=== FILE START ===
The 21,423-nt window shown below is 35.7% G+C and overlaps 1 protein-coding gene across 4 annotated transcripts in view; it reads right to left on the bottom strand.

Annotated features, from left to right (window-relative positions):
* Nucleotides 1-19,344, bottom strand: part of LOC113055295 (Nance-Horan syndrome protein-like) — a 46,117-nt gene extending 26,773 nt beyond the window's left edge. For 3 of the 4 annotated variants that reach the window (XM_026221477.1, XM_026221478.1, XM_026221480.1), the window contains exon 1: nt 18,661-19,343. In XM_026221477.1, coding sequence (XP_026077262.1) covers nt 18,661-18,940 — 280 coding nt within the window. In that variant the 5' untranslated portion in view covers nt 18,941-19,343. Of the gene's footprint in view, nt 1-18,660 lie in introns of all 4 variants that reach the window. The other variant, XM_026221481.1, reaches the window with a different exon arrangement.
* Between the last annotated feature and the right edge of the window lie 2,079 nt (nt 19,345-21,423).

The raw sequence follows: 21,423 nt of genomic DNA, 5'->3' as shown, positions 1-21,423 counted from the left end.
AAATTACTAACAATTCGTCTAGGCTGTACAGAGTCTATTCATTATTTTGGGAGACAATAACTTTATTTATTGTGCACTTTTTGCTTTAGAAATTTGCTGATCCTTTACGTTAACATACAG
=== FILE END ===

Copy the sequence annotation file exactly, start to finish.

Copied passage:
The 21,423-nt window shown below is 35.7% G+C and overlaps 1 protein-coding gene across 4 annotated transcripts in view; it reads right to left on the bottom strand.

Annotated features, from left to right (window-relative positions):
* Nucleotides 1-19,344, bottom strand: part of LOC113055295 (Nance-Horan syndrome protein-like) — a 46,117-nt gene extending 26,773 nt beyond the window's left edge. For 3 of the 4 annotated variants that reach the window (XM_026221477.1, XM_026221478.1, XM_026221480.1), the window contains exon 1: nt 18,661-19,343. In XM_026221477.1, coding sequence (XP_026077262.1) covers nt 18,661-18,940 — 280 coding nt within the window. In that variant the 5' untranslated portion in view covers nt 18,941-19,343. Of the gene's footprint in view, nt 1-18,660 lie in introns of all 4 variants that reach the window. The other variant, XM_026221481.1, reaches the window with a different exon arrangement.
* Between the last annotated feature and the right edge of the window lie 2,079 nt (nt 19,345-21,423).

The raw sequence follows: 21,423 nt of genomic DNA, 5'->3' as shown, positions 1-21,423 counted from the left end.
AAATTACTAACAATTCGTCTAGGCTGTACAGAGTCTATTCATTATTTTGGGAGACAATAACTTTATTTATTGTGCACTTTTTGCTTTAGAAATTTGCTGATCCTTTACGTTAACATACAG